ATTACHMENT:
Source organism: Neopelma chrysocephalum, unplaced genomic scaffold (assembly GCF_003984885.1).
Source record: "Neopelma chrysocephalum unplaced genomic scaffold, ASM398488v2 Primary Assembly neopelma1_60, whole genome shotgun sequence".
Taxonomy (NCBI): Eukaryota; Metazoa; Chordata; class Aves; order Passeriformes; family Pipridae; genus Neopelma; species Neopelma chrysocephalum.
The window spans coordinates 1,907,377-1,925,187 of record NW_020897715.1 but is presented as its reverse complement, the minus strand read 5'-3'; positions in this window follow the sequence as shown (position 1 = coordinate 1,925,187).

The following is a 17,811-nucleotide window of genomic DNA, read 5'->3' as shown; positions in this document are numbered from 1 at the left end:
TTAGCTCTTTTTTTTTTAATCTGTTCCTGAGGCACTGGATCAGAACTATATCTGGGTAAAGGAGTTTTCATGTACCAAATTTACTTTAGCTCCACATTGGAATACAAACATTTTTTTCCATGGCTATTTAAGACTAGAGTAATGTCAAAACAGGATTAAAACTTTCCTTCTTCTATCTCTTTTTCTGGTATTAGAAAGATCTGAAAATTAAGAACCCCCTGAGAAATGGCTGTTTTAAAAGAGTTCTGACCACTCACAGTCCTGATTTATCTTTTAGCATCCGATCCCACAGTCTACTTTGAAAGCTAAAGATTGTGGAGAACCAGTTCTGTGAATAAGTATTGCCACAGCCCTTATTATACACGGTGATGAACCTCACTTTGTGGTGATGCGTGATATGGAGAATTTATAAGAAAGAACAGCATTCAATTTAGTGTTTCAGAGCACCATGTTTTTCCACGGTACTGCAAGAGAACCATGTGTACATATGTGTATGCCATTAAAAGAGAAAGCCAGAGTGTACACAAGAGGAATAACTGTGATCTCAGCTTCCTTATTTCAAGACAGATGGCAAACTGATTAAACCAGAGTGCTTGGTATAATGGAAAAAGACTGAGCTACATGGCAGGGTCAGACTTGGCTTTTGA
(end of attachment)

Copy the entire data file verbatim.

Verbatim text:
Source organism: Neopelma chrysocephalum, unplaced genomic scaffold (assembly GCF_003984885.1).
Source record: "Neopelma chrysocephalum unplaced genomic scaffold, ASM398488v2 Primary Assembly neopelma1_60, whole genome shotgun sequence".
Taxonomy (NCBI): Eukaryota; Metazoa; Chordata; class Aves; order Passeriformes; family Pipridae; genus Neopelma; species Neopelma chrysocephalum.
The window spans coordinates 1,907,377-1,925,187 of record NW_020897715.1 but is presented as its reverse complement, the minus strand read 5'-3'; positions in this window follow the sequence as shown (position 1 = coordinate 1,925,187).

The following is a 17,811-nucleotide window of genomic DNA, read 5'->3' as shown; positions in this document are numbered from 1 at the left end:
TTAGCTCTTTTTTTTTTAATCTGTTCCTGAGGCACTGGATCAGAACTATATCTGGGTAAAGGAGTTTTCATGTACCAAATTTACTTTAGCTCCACATTGGAATACAAACATTTTTTTCCATGGCTATTTAAGACTAGAGTAATGTCAAAACAGGATTAAAACTTTCCTTCTTCTATCTCTTTTTCTGGTATTAGAAAGATCTGAAAATTAAGAACCCCCTGAGAAATGGCTGTTTTAAAAGAGTTCTGACCACTCACAGTCCTGATTTATCTTTTAGCATCCGATCCCACAGTCTACTTTGAAAGCTAAAGATTGTGGAGAACCAGTTCTGTGAATAAGTATTGCCACAGCCCTTATTATACACGGTGATGAACCTCACTTTGTGGTGATGCGTGATATGGAGAATTTATAAGAAAGAACAGCATTCAATTTAGTGTTTCAGAGCACCATGTTTTTCCACGGTACTGCAAGAGAACCATGTGTACATATGTGTATGCCATTAAAAGAGAAAGCCAGAGTGTACACAAGAGGAATAACTGTGATCTCAGCTTCCTTATTTCAAGACAGATGGCAAACTGATTAAACCAGAGTGCTTGGTATAATGGAAAAAGACTGAGCTACATGGCAGGGTCAGACTTGGCTTTTGA